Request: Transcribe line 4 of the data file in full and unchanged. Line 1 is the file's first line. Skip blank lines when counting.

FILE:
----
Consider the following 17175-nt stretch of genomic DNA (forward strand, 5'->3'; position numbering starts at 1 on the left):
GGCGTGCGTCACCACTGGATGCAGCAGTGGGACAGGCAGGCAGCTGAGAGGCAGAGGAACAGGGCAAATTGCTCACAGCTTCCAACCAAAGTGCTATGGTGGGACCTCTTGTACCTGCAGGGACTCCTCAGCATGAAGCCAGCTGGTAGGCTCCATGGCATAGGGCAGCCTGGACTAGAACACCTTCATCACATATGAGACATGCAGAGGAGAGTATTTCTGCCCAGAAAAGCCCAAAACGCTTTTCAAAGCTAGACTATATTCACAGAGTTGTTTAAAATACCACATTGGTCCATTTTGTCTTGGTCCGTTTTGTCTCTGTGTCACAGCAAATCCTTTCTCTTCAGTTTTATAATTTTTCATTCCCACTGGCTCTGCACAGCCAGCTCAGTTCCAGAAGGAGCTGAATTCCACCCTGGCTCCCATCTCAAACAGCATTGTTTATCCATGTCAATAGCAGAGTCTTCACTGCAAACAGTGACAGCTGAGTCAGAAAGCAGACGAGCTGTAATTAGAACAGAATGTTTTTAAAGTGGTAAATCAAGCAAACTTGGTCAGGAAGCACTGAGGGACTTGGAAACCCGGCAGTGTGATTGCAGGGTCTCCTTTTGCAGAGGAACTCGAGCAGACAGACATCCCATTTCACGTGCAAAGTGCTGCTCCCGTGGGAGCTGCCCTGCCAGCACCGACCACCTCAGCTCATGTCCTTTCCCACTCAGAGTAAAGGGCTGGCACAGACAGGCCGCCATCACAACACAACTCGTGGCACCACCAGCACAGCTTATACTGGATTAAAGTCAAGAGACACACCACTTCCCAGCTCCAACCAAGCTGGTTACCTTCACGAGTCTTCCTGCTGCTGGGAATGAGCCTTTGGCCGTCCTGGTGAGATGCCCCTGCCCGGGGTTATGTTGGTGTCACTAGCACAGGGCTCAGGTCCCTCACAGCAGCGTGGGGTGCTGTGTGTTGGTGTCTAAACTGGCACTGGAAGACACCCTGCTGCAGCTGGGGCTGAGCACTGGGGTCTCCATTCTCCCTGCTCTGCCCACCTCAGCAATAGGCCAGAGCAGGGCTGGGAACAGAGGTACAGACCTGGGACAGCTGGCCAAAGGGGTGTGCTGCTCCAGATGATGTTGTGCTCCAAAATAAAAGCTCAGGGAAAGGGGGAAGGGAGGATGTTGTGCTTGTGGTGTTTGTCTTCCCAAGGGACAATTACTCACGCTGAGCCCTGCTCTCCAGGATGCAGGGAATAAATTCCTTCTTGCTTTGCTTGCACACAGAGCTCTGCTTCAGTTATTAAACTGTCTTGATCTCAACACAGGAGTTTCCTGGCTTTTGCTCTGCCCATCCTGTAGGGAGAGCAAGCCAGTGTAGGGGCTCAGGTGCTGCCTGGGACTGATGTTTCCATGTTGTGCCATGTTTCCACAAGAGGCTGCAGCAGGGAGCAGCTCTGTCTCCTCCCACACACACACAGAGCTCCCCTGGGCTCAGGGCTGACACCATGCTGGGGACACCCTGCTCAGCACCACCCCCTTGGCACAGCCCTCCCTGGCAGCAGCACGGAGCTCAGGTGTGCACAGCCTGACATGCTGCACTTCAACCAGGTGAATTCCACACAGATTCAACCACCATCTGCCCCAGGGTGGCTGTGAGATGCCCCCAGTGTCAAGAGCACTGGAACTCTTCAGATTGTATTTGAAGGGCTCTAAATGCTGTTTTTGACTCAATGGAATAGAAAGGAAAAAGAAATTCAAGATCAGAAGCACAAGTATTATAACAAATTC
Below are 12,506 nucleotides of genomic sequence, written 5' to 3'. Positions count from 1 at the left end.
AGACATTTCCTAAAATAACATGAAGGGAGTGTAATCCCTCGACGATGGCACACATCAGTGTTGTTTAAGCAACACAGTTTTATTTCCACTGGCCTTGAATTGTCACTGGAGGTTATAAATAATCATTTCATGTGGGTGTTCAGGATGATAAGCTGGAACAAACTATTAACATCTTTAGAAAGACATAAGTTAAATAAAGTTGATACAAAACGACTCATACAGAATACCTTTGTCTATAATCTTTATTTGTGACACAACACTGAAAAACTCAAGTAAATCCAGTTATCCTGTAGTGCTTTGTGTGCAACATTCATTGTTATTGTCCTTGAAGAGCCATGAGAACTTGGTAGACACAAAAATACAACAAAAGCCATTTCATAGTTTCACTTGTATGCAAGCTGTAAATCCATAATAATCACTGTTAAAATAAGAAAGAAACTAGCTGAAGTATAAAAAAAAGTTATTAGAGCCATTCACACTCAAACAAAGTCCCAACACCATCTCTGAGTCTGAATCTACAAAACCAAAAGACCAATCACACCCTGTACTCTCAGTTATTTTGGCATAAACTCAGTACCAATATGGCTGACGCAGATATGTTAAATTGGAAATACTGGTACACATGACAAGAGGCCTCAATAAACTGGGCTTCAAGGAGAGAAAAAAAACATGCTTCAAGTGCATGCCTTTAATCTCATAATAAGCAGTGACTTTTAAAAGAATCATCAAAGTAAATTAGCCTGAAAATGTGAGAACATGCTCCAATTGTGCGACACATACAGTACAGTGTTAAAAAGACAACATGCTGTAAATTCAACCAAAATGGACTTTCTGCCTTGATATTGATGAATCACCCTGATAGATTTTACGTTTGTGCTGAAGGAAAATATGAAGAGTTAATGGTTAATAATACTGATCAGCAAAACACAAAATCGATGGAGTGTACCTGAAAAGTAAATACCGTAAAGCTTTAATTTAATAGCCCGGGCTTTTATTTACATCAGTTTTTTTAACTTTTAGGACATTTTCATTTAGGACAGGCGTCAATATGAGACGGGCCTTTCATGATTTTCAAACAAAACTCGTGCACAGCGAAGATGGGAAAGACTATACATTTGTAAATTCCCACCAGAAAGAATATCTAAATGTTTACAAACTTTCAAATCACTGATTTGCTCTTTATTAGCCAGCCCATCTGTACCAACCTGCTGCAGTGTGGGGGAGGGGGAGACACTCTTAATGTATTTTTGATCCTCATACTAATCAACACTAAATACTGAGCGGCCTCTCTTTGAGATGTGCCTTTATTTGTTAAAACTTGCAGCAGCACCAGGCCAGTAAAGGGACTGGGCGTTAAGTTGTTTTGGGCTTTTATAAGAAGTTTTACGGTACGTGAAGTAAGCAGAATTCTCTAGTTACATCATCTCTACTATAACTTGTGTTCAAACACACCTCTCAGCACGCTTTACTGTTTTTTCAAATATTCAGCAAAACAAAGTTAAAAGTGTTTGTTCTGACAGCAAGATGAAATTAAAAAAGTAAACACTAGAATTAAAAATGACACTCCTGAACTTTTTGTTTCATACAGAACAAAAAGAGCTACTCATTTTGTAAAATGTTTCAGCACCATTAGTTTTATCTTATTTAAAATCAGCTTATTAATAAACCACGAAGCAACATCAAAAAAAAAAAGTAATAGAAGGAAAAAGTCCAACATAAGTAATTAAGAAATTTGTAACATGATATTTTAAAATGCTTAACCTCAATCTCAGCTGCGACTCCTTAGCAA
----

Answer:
AGACATTTCCTAAAATAACATGAAGGGAGTGTAATCCCTCGACGATGGCACACATCAGTGTTGTTTAAGCAACACAGTTTTATTTCCACTGGCCTTGAATTGTCACTGGAGGTTATAAATAATCATTTCATGTGGGTGTTCAGGATGATAAGCTGGAACAAACTATTAACATCTTTAGAAAGACATAAGTTAAATAAAGTTGATACAAAACGACTCATACAGAATACCTTTGTCTATAATCTTTATTTGTGACACAACACTGAAAAACTCAAGTAAATCCAGTTATCCTGTAGTGCTTTGTGTGCAACATTCATTGTTATTGTCCTTGAAGAGCCATGAGAACTTGGTAGACACAAAAATACAACAAAAGCCATTTCATAGTTTCACTTGTATGCAAGCTGTAAATCCATAATAATCACTGTTAAAATAAGAAAGAAACTAGCTGAAGTATAAAAAAAAGTTATTAGAGCCATTCACACTCAAACAAAGTCCCAACACCATCTCTGAGTCTGAATCTACAAAACCAAAAGACCAATCACACCCTGTACTCTCAGTTATTTTGGCATAAACTCAGTACCAATATGGCTGACGCAGATATGTTAAATTGGAAATACTGGTACACATGACAAGAGGCCTCAATAAACTGGGCTTCAAGGAGAGAAAAAAAACATGCTTCAAGTGCATGCCTTTAATCTCATAATAAGCAGTGACTTTTAAAAGAATCATCAAAGTAAATTAGCCTGAAAATGTGAGAACATGCTCCAATTGTGCGACACATACAGTACAGTGTTAAAAAGACAACATGCTGTAAATTCAACCAAAATGGACTTTCTGCCTTGATATTGATGAATCACCCTGATAGATTTTACGTTTGTGCTGAAGGAAAATATGAAGAGTTAATGGTTAATAATACTGATCAGCAAAACACAAAATCGATGGAGTGTACCTGAAAAGTAAATACCGTAAAGCTTTAATTTAATAGCCCGGGCTTTTATTTACATCAGTTTTTTTAACTTTTAGGACATTTTCATTTAGGACAGGCGTCAATATGAGACGGGCCTTTCATGATTTTCAAACAAAACTCGTGCACAGCGAAGATGGGAAAGACTATACATTTGTAAATTCCCACCAGAAAGAATATCTAAATGTTTACAAACTTTCAAATCACTGATTTGCTCTTTATTAGCCAGCCCATCTGTACCAACCTGCTGCAGTGTGGGGGAGGGGGAGACACTCTTAATGTATTTTTGATCCTCATACTAATCAACACTAAATACTGAGCGGCCTCTCTTTGAGATGTGCCTTTATTTGTTAAAACTTGCAGCAGCACCAGGCCAGTAAAGGGACTGGGCGTTAAGTTGTTTTGGGCTTTTATAAGAAGTTTTACGGTACGTGAAGTAAGCAGAATTCTCTAGTTACATCATCTCTACTATAACTTGTGTTCAAACACACCTCTCAGCACGCTTTACTGTTTTTTCAAATATTCAGCAAAACAAAGTTAAAAGTGTTTGTTCTGACAGCAAGATGAAATTAAAAAAGTAAACACTAGAATTAAAAATGACACTCCTGAACTTTTTGTTTCATACAGAACAAAAAGAGCTACTCATTTTGTAAAATGTTTCAGCACCATTAGTTTTATCTTATTTAAAATCAGCTTATTAATAAACCACGAAGCAACATCAAAAAAAAAAAGTAATAGAAGGAAAAAGTCCAACATAAGTAATTAAGAAATTTGTAACATGATATTTTAAAATGCTTAACCTCAATCTCAGCTGCGACTCCTTAGCAA